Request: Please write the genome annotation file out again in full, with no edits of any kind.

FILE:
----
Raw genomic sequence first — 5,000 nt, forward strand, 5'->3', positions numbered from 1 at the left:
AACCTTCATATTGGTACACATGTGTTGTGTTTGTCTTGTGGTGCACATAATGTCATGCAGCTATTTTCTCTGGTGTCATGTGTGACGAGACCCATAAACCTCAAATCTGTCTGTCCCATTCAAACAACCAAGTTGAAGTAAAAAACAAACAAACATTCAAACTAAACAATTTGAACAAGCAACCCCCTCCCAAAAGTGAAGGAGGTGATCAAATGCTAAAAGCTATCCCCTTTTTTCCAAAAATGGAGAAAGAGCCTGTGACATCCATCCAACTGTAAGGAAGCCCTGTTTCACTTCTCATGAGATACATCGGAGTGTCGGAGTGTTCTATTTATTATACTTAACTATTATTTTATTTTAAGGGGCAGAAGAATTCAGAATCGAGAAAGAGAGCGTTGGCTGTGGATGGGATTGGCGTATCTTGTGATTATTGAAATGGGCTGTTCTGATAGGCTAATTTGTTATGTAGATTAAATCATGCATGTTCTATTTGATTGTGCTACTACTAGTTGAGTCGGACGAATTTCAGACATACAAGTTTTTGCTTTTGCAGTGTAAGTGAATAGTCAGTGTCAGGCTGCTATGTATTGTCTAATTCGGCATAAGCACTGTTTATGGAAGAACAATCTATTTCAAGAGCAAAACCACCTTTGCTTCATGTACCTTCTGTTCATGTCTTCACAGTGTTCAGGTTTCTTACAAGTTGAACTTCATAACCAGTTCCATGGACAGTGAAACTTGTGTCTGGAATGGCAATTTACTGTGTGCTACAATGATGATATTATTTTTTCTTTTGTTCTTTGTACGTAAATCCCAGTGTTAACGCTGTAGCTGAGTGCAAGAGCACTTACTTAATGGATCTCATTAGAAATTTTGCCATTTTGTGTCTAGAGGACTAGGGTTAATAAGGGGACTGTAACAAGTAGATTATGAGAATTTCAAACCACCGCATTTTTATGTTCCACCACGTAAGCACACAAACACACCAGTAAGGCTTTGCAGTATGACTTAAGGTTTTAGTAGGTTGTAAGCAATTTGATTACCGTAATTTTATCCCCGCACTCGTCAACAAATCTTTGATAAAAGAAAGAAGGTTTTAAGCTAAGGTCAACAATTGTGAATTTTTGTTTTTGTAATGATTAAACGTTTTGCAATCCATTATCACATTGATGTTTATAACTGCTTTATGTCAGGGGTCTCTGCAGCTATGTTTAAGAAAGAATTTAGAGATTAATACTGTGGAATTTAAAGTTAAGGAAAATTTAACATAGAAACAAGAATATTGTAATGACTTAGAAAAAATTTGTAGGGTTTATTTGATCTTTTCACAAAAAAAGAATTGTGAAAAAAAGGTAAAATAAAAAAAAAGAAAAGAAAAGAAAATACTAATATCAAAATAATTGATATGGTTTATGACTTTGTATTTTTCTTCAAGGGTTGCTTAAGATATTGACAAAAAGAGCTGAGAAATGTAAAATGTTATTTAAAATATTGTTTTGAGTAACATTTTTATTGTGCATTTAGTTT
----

Raw genomic sequence first — 5,000 nt, forward strand, 5'->3', positions numbered from 1 at the left:
AACCTTCATATTGGTACACATGTGTTGTGTTTGTCTTGTGGTGCACATAATGTCATGCAGCTATTTTCTCTGGTGTCATGTGTGACGAGACCCATAAACCTCAAATCTGTCTGTCCCATTCAAACAACCAAGTTGAAGTAAAAAACAAACAAACATTCAAACTAAACAATTTGAACAAGCAACCCCCTCCCAAAAGTGAAGGAGGTGATCAAATGCTAAAAGCTATCCCCTTTTTTCCAAAAATGGAGAAAGAGCCTGTGACATCCATCCAACTGTAAGGAAGCCCTGTTTCACTTCTCATGAGATACATCGGAGTGTCGGAGTGTTCTATTTATTATACTTAACTATTATTTTATTTTAAGGGGCAGAAGAATTCAGAATCGAGAAAGAGAGCGTTGGCTGTGGATGGGATTGGCGTATCTTGTGATTATTGAAATGGGCTGTTCTGATAGGCTAATTTGTTATGTAGATTAAATCATGCATGTTCTATTTGATTGTGCTACTACTAGTTGAGTCGGACGAATTTCAGACATACAAGTTTTTGCTTTTGCAGTGTAAGTGAATAGTCAGTGTCAGGCTGCTATGTATTGTCTAATTCGGCATAAGCACTGTTTATGGAAGAACAATCTATTTCAAGAGCAAAACCACCTTTGCTTCATGTACCTTCTGTTCATGTCTTCACAGTGTTCAGGTTTCTTACAAGTTGAACTTCATAACCAGTTCCATGGACAGTGAAACTTGTGTCTGGAATGGCAATTTACTGTGTGCTACAATGATGATATTATTTTTTCTTTTGTTCTTTGTACGTAAATCCCAGTGTTAACGCTGTAGCTGAGTGCAAGAGCACTTACTTAATGGATCTCATTAGAAATTTTGCCATTTTGTGTCTAGAGGACTAGGGTTAATAAGGGGACTGTAACAAGTAGATTATGAGAATTTCAAACCACCGCATTTTTATGTTCCACCACGTAAGCACACAAACACACCAGTAAGGCTTTGCAGTATGACTTAAGGTTTTAGTAGGTTGTAAGCAATTTGATTACCGTAATTTTATCCCCGCACTCGTCAACAAATCTTTGATAAAAGAAAGAAGGTTTTAAGCTAAGGTCAACAATTGTGAATTTTTGTTTTTGTAATGATTAAACGTTTTGCAATCCATTATCACATTGATGTTTATAACTGCTTTATGTCAGGGGTCTCTGCAGCTATGTTTAAGAAAGAATTTAGAGATTAATACTGTGGAATTTAAAGTTAAGGAAAATTTAACATAGAAACAAGAATATTGTAATGACTTAGAAAAAATTTGTAGGGTTTATTTGATCTTTTCACAAAAAAAGAATTGTGAAAAAAAGGTAAAATAAAAAAAAAGAAAAGAAAAGAAAATACTAATATCAAAATAATTGATATGGTTTATGACTTTGTATTTTTCTTCAAGGGTTGCTTAAGATATTGACAAAAAGAGCTGAGAAATGTAAAATGTTATTTAAAATATTGTTTTGAGTAACATTTTTATTGTGCATTTAGTTT